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Kristen Shilton

TSN Toronto Maple Leafs Reporter


TORONTO – In the aftermath of Kasperi Kapanen’s fourth multi-point game of the season in the Maple Leafs’ win Monday night, goaltender Garret Sparks was asked how his teammate of four years has impressed the most. 

“The obvious thing is he’s the fastest person on Earth,” Sparks deadpanned.

It was an observation only Sparks would so candidly make, but it also raised the question of where the Finnish winger’s speed really does rank amongst other NHLers.

“There are a lot of fast players in the league, it’s hard to say [where I fit],” Kapanen said in response to Sparks' claim. “But obviously one day hopefully people can call me [the fastest person]. But I still have a ways to go. And I do feel like I've been playing pretty well now.”

In the most recent NHL Players’ Association poll released in March, 81 per cent of respondents identified Oilers star Connor McDavid as the league’s fastest skater, with Michael Grabner (3.6 per cent), Nick Leddy (2.4 per cent), Dylan Larkin (2.2 per cent) and Chris Kreider (1.6 per cent) also garnering votes.

Kapanen wasn’t a full-time NHL player for the first half of last season and thus wouldn't have factored into the poll. On Tuesday, defenceman Jake Gardiner said Kapanen’s speed is top 10 in the NHL, while other teammates argued he’s not that far removed from McDavid.

“Honestly, I wouldn’t say he’s far behind, if he is even behind,” said defenceman Travis Dermott, who was teammates with McDavid for two seasons with the Ontario Hockey League’s Erie Otters.

“I think McDavid has some real good elusiveness at top speed, which Kappy is getting better at. But top speed in general? I wouldn’t say McDavid has many steps on him, if any.”

Connor Brown, another one of McDavid’s former Erie teammates, would also place Kapanen near the top of the list and can appreciate how much work goes into his skating.

“His straightaway speed is right there with anyone in the league,” Brown said. “A lot of it is fast-twitch [muscles] and you have to be naturally fast to start with. I think he’s got that. His stride is really, really efficient too – that’s the other half of it.”

Exuding what coach Mike Babcock calls the “swagger and confidence” Kapanen is currently playing with all starts in the winger’s legs. The Kuopio, Finland native has put together a rigorous off-season training program with his father, former NHLer Sami Kapanen, to hone and refine his speed.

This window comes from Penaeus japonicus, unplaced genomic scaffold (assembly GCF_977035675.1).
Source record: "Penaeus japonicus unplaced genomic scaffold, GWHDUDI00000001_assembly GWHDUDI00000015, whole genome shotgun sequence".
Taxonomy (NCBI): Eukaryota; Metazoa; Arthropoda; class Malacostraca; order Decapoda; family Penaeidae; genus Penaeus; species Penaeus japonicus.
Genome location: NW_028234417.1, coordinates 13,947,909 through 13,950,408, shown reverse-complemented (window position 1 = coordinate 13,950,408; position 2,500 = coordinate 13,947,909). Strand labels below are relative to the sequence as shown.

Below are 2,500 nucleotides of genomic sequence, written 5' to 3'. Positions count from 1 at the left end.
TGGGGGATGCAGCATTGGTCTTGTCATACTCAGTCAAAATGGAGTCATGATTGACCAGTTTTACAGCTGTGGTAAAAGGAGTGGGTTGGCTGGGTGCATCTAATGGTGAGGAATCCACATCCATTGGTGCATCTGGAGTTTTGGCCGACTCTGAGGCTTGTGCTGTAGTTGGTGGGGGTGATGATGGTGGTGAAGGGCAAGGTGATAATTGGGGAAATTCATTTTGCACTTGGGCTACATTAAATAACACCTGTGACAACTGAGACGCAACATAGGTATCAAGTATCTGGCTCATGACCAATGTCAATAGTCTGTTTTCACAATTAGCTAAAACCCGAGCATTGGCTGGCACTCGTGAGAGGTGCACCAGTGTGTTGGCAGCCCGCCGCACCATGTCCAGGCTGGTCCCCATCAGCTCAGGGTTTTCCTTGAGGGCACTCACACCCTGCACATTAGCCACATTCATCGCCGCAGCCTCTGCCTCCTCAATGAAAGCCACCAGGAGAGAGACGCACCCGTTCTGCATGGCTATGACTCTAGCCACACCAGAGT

Kapanen won’t divulge all the details of their workouts – “I’m not going to start telling you guys [specifics] because then everyone's going to start doing it,” – but variation and creativity are keys to the program.

“If there’s a guy to trust with your skating and getting faster it’s for sure [Sami], and so far, so good,” Kapanen said. “You have to be in the weight room and then on the track to do some sprints, a lot of jumps and get that explosiveness in you. You’re never really at a full stop during the game, and you’ve got to be able to get going from 40 to 100 really quickly, so that’s a main focus for us.”

The 22-year-old arrived in Toronto as the primary return in Toronto's trade of Phil Kessel to Pittsburgh in 2015. It took three seasons for Kapanen to grind his way off the American Hockey League’s Toronto Marlies roster and into an opening-night spot with the Leafs earlier this month.

Originally, Kapanen was meant to play on the fourth line, but with William Nylander still absent due to a contract holdout, Kapanen has jumped into Nylander’s spot flanking Auston Matthews and Patrick Marleau. In the five games since being promoted, Kapanen has produced eight points.

Matthews, for one, is glad to be reaping the benefits of Kapanen’s play. The Leafs have been on a five-game win streak since Kapanen joined Matthews’ line last Sunday, with the centre posting 12 points in that stretch.

“He just drives the D back with his speed,” Matthews said. “…A guy who can skate like him, he opens up space for myself and Patty [Marleau] and even himself because guys have to respect his speed.”

How long the rest of the NHL will have to face Kapanen and Matthews together is anyone’s guess. Babcock evaded a question about whether Nylander will immediately retake his old spot next to Matthews upon signing, and Kapanen isn’t any more informed on the subject. But he's more than willing to try to keep the success going as long as possible.

“I think I’ve fit pretty well with those two guys,” Kapanen said. “You never know what the future holds, but I’m just enjoying the ride right now.”